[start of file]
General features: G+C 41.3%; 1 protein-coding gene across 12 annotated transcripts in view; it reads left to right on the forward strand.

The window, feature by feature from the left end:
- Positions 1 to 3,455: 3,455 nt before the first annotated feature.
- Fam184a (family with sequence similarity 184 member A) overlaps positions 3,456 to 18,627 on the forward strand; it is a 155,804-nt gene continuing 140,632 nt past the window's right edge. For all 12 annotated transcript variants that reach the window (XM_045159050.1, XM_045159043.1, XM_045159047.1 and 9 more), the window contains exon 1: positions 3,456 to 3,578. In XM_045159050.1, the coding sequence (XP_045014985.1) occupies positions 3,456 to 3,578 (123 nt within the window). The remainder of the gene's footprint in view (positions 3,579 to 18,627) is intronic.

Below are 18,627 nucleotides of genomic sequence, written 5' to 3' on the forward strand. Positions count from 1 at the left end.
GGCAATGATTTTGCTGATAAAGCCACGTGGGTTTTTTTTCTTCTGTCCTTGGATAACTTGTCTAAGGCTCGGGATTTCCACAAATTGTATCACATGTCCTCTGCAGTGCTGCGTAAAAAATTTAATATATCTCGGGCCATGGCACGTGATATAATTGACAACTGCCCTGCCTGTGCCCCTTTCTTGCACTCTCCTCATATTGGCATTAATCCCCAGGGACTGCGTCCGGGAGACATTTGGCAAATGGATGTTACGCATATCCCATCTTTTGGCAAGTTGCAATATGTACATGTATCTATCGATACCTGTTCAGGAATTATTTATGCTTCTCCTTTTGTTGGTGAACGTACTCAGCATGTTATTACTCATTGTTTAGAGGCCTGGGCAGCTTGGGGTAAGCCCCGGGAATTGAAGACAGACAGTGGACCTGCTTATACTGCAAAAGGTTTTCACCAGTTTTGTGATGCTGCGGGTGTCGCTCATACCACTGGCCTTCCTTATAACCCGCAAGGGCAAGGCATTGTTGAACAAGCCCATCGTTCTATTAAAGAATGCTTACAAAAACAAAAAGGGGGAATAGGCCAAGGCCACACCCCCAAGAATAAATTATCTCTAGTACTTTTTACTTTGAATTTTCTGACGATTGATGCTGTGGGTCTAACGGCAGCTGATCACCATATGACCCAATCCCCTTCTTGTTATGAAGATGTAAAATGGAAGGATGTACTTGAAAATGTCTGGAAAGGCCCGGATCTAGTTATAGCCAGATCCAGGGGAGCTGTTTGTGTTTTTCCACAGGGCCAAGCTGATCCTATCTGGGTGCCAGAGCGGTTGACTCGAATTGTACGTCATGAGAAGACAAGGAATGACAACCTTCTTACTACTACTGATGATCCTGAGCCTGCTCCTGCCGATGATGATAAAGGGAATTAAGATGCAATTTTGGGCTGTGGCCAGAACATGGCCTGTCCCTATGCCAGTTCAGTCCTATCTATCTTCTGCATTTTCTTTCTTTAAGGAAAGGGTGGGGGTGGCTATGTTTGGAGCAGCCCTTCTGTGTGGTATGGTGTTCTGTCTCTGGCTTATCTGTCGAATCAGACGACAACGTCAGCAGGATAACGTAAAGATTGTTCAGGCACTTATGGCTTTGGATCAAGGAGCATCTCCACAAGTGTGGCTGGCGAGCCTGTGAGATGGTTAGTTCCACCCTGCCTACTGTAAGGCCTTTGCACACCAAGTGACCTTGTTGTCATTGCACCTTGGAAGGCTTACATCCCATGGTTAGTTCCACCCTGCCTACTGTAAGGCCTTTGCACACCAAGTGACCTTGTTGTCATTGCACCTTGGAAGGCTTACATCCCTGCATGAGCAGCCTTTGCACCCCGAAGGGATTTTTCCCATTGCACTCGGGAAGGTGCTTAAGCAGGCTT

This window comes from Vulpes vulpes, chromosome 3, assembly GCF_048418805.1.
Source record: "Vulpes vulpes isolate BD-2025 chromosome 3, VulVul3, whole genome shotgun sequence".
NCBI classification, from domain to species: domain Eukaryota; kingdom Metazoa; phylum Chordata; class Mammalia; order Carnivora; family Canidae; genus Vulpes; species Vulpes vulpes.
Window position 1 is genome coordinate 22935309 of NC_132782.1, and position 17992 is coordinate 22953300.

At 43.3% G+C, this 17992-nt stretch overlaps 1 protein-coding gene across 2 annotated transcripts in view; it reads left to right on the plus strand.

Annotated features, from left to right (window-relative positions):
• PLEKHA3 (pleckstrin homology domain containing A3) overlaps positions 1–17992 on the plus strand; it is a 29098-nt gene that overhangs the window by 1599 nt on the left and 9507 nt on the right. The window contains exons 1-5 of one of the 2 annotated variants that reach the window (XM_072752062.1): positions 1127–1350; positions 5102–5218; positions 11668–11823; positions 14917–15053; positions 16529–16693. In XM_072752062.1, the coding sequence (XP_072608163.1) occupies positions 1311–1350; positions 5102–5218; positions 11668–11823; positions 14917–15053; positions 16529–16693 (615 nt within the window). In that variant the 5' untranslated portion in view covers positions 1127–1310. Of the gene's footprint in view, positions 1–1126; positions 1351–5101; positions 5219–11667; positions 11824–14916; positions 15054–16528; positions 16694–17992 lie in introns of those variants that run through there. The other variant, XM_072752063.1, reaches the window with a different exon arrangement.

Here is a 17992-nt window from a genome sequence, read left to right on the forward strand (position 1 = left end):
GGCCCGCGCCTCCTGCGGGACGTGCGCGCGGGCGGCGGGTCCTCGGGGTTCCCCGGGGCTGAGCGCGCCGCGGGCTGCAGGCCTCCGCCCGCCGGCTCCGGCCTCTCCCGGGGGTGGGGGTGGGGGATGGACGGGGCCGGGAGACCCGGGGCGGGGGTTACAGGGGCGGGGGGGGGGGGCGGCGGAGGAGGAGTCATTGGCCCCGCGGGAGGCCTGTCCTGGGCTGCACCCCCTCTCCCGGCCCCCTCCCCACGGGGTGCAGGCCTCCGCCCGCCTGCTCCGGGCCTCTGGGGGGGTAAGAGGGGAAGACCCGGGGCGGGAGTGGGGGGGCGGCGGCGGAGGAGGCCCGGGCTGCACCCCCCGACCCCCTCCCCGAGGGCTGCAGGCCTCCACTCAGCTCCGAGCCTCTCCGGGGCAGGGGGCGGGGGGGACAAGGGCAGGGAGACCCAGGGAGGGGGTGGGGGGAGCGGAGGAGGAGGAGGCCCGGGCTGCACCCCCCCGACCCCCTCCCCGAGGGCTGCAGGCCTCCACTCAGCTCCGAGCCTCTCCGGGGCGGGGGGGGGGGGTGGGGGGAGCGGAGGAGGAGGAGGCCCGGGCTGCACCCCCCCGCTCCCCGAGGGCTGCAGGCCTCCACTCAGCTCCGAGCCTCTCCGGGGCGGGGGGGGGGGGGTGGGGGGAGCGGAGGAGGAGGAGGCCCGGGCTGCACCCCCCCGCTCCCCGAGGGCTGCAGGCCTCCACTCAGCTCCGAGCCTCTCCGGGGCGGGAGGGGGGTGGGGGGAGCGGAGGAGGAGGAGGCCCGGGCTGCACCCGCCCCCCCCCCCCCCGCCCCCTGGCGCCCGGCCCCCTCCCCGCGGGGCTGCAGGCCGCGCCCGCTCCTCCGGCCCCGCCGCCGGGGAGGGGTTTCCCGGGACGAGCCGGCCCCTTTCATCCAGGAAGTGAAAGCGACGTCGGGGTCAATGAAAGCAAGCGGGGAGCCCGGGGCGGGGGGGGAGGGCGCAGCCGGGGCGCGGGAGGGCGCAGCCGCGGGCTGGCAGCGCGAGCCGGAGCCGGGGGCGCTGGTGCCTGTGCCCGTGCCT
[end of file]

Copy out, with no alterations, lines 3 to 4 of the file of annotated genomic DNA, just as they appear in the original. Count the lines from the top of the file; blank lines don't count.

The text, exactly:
- Positions 1 to 3,455: 3,455 nt before the first annotated feature.
- Fam184a (family with sequence similarity 184 member A) overlaps positions 3,456 to 18,627 on the forward strand; it is a 155,804-nt gene continuing 140,632 nt past the window's right edge. For all 12 annotated transcript variants that reach the window (XM_045159050.1, XM_045159043.1, XM_045159047.1 and 9 more), the window contains exon 1: positions 3,456 to 3,578. In XM_045159050.1, the coding sequence (XP_045014985.1) occupies positions 3,456 to 3,578 (123 nt within the window). The remainder of the gene's footprint in view (positions 3,579 to 18,627) is intronic.